Events Move Rapidly

What has been the rôle of the French CGT during these eventful days? On Monday, July 27, the CGT calls for a demonstration in Paris, to take place on the following Thursday.

But the masses are impatient to demonstrate their opposition to war. So, on that same Monday night, a demonstration of tens of thousands mills in the streets. Despite extreme violence and brutality on the part of the police, the demonstration goes on. It is not possible to stop or break it up. The syndicalist press comments on the “mobilization of the police and government against the workers.” Their press further asserts: “War is impossible because the people will not permit it.”

But feeling continues to mount. Patriotic pressure and hysteria are on the increase. Innumerable street fights break out between the nationalists and the socialists.

Because the feeling is so high and rises steadily, the CGT’s call for a demonstration is advanced one day, to Wednesday. But the government proscribes the gathering. Police are given orders to oppose with all necessary brutality the holding of any meetings in the vicinity. The neighboring transportation stations are all closed early in the evening. Arrests are made of anyone attempting to go to the meeting place. Nevertheless, many little meetings are held.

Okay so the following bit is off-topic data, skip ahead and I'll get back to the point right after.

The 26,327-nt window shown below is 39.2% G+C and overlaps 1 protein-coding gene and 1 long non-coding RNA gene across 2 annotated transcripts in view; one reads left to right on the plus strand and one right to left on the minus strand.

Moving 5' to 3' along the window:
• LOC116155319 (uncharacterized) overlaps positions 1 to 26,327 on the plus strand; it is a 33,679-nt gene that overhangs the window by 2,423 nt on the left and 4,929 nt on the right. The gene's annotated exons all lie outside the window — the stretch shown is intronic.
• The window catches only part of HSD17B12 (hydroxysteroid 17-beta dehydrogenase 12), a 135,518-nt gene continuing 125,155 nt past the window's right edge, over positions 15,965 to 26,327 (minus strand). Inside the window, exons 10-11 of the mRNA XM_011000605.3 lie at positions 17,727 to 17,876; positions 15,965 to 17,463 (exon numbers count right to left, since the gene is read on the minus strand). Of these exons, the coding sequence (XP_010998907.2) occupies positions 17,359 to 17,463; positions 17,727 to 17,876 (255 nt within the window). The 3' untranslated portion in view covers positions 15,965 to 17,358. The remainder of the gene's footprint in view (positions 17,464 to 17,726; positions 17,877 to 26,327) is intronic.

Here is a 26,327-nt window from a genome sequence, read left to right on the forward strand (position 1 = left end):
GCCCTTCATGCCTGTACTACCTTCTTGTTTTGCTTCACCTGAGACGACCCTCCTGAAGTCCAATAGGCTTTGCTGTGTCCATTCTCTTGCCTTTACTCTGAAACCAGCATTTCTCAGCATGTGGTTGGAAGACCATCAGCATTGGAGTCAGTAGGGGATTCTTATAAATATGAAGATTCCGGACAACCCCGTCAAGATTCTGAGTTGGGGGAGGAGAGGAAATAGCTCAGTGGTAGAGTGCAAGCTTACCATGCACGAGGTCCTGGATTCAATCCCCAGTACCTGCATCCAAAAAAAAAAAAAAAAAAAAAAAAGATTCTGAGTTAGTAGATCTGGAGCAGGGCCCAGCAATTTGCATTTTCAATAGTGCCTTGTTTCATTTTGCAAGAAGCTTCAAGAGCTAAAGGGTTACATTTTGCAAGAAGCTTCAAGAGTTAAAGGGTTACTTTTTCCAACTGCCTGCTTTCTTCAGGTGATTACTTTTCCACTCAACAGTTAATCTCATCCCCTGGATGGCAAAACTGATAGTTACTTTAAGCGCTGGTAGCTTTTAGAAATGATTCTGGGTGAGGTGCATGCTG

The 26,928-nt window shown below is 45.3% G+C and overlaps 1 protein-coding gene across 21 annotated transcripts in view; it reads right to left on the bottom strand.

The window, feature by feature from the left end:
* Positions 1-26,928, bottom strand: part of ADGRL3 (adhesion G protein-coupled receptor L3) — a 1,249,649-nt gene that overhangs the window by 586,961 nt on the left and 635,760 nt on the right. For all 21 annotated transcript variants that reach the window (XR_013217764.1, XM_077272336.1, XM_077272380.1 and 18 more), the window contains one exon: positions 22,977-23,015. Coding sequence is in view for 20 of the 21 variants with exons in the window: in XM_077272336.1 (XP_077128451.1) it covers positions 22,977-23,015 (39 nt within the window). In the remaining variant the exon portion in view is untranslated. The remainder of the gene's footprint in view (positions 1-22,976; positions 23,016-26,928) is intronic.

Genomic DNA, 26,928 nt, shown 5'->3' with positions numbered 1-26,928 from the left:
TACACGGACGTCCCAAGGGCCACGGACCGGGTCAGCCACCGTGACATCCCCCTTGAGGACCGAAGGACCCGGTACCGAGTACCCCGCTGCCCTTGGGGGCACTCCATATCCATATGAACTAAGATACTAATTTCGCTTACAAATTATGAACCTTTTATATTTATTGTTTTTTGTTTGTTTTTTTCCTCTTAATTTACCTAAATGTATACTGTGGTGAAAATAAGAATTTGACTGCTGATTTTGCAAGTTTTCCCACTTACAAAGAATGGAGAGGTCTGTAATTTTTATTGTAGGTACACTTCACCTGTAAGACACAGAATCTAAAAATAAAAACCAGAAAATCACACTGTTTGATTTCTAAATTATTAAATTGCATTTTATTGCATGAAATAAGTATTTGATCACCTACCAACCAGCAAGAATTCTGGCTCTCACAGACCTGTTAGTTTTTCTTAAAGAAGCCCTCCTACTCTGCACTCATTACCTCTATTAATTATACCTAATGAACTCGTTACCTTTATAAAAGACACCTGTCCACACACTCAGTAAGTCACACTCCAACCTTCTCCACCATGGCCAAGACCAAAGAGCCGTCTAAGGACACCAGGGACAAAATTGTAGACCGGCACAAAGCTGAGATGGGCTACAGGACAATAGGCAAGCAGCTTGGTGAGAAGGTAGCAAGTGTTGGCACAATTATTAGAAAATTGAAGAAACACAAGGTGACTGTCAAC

The CGT then issues a manifesto: “Down with War! War is no solution.” But the manifesto also says that the French people will cooperate with the governments who work for peace; and further says that Austria bears the guilt for the break and the consequence of war.